Statoil North America will take a break from drilling plans off the coast of Alaska and does not aim to reach any production there until at least 2020, the company’s chief executive Bill Maloney told Bloomberg.
“We are taking a break in Alaska,” Maloney said. “We do not anticipate any production from the Arctic in our production forecasts.”
The news was welcomed by Bellona advisor Sigurd Enge as “a responsible step,” but was quick to point out that Statoil Norway’s plans in the Arctic Barents Sea are slated to contiune as scheduled this year.
Statoil spokesman Bård Pedersen told Bellona late last month that, Statoil will continue to follow a stepwise approach to the Arctic.” He added that, “We are starting a nine well drilling campaign in the Norwegian Barents [Sea] this year and will also drill exploration wells on the east coast of Canada.”
“We will continue to expand our Arctic portfolio,” he added.
Enge said that,” the reprieve for Alaska is a welcome one, but it would be desirable to see Statoil Norway taking the same steps in the Barents Sea.”
Pedersen today explained that Statoil had previously said it had made no decisions on drilling offshore in Alaska, and that no such decisions would be made prior to 2015.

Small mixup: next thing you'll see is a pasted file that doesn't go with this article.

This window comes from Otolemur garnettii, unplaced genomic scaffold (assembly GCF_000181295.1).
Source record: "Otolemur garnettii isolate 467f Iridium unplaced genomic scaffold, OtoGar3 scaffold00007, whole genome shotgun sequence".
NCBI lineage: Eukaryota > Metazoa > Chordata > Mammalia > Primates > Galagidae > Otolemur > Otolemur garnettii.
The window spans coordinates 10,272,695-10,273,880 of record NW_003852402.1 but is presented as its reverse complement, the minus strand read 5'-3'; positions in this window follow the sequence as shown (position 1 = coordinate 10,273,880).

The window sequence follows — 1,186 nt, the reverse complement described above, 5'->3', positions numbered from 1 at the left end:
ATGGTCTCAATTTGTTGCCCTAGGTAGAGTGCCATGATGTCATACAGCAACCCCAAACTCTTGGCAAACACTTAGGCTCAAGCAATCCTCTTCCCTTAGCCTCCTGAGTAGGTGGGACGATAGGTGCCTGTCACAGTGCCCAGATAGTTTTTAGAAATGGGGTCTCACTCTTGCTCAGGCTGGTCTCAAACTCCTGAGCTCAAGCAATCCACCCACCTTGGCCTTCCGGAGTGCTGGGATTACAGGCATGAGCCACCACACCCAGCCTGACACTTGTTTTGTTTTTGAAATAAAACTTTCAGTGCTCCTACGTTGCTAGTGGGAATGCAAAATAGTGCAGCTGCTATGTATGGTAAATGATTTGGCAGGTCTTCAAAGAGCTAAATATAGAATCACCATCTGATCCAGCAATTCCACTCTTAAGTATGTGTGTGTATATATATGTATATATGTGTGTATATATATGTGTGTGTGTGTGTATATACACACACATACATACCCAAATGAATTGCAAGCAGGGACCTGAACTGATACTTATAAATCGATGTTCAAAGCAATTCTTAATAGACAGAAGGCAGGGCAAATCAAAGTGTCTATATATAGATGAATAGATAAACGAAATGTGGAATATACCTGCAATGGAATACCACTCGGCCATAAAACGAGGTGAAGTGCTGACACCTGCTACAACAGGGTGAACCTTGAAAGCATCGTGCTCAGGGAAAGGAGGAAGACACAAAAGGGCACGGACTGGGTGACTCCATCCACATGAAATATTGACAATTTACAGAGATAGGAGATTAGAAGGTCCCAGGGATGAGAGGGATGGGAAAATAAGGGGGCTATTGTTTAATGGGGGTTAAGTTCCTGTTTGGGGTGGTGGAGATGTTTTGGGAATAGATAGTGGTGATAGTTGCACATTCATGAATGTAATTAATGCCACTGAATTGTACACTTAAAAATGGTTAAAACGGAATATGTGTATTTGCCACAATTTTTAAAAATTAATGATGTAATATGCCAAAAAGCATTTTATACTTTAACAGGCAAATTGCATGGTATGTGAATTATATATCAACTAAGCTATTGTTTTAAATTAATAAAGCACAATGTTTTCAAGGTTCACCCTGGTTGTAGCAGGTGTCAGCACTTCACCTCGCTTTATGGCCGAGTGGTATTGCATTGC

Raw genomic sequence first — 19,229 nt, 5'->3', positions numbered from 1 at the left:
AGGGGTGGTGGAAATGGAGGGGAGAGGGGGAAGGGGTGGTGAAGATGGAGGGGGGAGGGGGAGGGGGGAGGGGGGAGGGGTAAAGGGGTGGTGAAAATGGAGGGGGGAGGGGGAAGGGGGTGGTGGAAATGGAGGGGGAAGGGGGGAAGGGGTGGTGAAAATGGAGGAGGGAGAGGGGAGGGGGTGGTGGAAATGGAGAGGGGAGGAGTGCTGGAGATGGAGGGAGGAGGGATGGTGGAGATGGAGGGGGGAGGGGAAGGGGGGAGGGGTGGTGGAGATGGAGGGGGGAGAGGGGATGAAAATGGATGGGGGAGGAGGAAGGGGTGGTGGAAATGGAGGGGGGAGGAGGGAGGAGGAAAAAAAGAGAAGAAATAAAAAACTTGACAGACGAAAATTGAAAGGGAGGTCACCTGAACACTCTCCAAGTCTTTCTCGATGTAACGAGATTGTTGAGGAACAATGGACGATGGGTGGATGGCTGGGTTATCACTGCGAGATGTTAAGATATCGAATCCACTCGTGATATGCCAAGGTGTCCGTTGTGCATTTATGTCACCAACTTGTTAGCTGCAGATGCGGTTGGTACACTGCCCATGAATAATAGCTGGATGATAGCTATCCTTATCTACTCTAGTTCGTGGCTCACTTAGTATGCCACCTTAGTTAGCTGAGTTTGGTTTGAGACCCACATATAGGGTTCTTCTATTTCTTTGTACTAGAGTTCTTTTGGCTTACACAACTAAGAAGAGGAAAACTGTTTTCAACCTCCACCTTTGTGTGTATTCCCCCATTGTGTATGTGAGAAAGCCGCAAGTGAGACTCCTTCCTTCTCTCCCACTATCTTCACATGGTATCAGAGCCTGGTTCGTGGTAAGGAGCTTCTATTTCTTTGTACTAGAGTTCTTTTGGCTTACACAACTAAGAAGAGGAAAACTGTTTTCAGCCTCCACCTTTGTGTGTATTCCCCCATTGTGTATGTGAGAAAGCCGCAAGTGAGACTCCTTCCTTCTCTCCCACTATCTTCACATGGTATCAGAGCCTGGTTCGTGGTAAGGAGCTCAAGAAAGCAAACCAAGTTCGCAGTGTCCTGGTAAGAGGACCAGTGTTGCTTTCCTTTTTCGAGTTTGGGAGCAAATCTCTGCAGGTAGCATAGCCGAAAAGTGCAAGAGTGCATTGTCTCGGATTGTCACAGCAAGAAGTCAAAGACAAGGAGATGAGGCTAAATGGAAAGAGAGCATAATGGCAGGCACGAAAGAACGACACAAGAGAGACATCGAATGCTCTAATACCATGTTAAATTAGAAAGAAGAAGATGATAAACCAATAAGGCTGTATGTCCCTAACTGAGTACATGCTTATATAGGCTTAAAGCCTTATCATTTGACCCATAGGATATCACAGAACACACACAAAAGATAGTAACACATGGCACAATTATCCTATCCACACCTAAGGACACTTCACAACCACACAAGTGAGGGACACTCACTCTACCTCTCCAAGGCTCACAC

“Costs are high in this area and we want to make sure that we use sufficient time before we make any drilling decisions,” he told Bellona Thursday.
The decision to hold back on drilling off Alaska comes as a result of Shell’s decision on February 28 to back off on drilling in the Chukchi and Beaufort Seas.
“I think we can all agree that it is wise to learn from each other, said Statoil North America exploration director Tim Dodson told Bloomberg. “It is better to let time work for you, not against you.”
Following Shell’s example
Shell’s decision was a result of several failure over the course of the last year in its Alaskan drilling campaign.
First the company failed to have a spill-response barge on site before the drills reached oil-bearing zones, as it had promised, and a containment dome was damaged during testing.
Next, drilling in the Chukchi Sea had to be called off less than 24 hours after it began on September 9th due to a major ice floe.
Furthermore, a fire broke out on the Noble Discoverer rig that Shell had hired for the Chukchi Sea drilling, and the US Coast Guard discovered 16 safety violations on board, which have now been passed to the US justice department.
Lastly, the Kulluk, a circular drilling barge, broke away from its towing vessel and ran aground on its way to a shipyard in Washington State in late December.
Statoil’s Alaskan holdings
Statoil in 2008 bought into 16 leases in the Chukchi Sea off Alask, 14 of which are a collaboration with Italy’s Eni. Statoil is the operator of these licenses.
The initial plan, as confirmed by Statoil spokesman Pedersen, was to start drilling here in 2014 in two prospects named Amundsen and Augustine.
In addition to cooperation with Eni, Statoil is also a partner in the license Devil’s Paw where ConocoPhillips is the operator. There are plans to start drilling there in 2014.
Statoil also has a 40 percent stake in a license with Chevron in the Beaufort Sea off the coast of Canada.
Statoil aims to produce 2.5 million barrels of oil equivalent per day by 2020, up from about 2 million barrels per day.
Statoil CEO and CFO Torgrim Reitan told Norway’s Aftenbladet newspaper that 500,000 barrels per day come from Statoil’s production in North America.